The two examples shown below makes the same effect, but are written in two different ways. The first one is the original effect and does not register a button push while running, whereas the second example does because it is utilizing global variables, which can be used outside of the function theaterChase.

Example one:

void theaterChase(byte red, byte green, byte blue, int SpeedDelay) {
  for (int j=0; j<10; j++) {
  //do 10 cycles of chasing
    for (int q=0; q < 3; q++) {
      for (int i=0; i < NUM_LEDS; i=i+3) {
        setPixel(i+q, red, green, blue);
    //turn every third pixel on
    for (int i=0; i < NUM_LEDS; i=i+3) {
        setPixel(i+q, 0,0,0);        //turn every third pixel off

Example two:

int theaterDistance = 3;
int theaterDelay = 300;
int theaterJ = 0;
int theaterI = 0;
void theaterChase(byte red, byte green, byte blue) {
  if (theaterI == 0) {
    for (int i=0; i < NUM_LEDS; i++) {
      setPixel(i, 0,0,0);
    for (int i=0; i < NUM_LEDS; i+=theaterDistance) {
      setPixel(i+theaterJ, red, green, blue);
    //turn every theaterDistance pixel on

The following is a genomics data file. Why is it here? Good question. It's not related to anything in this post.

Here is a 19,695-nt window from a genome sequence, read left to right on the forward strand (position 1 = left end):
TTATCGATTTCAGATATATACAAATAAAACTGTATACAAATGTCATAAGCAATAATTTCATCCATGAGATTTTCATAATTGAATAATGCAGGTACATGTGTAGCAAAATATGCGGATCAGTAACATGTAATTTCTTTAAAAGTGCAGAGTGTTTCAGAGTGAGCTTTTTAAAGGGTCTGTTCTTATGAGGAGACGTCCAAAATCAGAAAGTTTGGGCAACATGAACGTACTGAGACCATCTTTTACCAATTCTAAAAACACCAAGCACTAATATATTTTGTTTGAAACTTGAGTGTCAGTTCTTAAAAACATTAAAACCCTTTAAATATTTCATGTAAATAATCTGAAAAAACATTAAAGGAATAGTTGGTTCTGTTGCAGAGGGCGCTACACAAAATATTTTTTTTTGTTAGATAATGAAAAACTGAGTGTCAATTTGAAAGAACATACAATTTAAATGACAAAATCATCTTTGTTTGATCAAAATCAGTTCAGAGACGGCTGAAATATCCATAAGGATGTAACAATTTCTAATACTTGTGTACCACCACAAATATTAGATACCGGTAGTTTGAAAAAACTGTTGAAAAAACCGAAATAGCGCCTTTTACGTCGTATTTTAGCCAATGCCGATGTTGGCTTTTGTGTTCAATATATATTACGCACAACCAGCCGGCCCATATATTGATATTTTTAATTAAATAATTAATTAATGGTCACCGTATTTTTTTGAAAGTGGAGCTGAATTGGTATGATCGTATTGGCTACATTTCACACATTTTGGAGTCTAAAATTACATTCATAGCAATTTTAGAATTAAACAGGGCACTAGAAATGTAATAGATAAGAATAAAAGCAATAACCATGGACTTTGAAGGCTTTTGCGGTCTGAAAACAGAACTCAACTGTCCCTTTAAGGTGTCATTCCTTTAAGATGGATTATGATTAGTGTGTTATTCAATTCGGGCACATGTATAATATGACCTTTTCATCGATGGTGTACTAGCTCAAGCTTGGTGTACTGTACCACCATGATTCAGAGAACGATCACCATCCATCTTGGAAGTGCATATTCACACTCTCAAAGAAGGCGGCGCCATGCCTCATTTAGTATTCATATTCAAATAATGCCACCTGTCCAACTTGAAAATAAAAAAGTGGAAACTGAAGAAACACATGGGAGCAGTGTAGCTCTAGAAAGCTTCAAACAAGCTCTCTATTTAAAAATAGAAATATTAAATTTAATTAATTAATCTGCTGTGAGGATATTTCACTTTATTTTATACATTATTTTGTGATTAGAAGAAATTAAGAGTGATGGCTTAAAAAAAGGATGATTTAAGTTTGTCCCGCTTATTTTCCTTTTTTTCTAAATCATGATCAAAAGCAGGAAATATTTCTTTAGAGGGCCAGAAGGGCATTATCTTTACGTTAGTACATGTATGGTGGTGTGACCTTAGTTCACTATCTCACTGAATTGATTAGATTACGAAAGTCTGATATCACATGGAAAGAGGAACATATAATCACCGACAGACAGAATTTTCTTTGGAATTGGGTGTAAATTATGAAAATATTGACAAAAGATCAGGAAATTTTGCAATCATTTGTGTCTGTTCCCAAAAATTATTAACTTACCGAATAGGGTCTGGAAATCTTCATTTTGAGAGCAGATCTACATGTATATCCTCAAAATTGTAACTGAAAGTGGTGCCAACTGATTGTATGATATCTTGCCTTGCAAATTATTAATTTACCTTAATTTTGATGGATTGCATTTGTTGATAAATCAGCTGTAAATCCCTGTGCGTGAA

theaterJ = (theaterJ + 1) % theaterDistance;
  theaterI = (theaterI + 1) % theaterDelay;

The brightness of the LED's is controlled via a potentiometer, as discussed. The signal is read initially as a value from 0 to 1023. The FastLED library only works with numbers from 0 to 255 in order to define the brightness. The numbers will then need to be mapped with the map function, as shown below and then constrained with the variables MIN_BRIGHTNESS and MAX_BRIGHTNESS, which is used as limiters.

 int brightnessValue = map(analogRead(brightnessPin), 0, 1023, 0, 255);
 FastLED.setBrightness(constrain(brightnessValue, MIN_BRIGHTNESS, MAX_BRIGHTNESS));

As discussed in the Deboucing section in Hardware, buttons have a tendency to generate 'noice' when pressed and released. The code below checks twice in a short period of time to make sure the pushbutton is definitely pressed.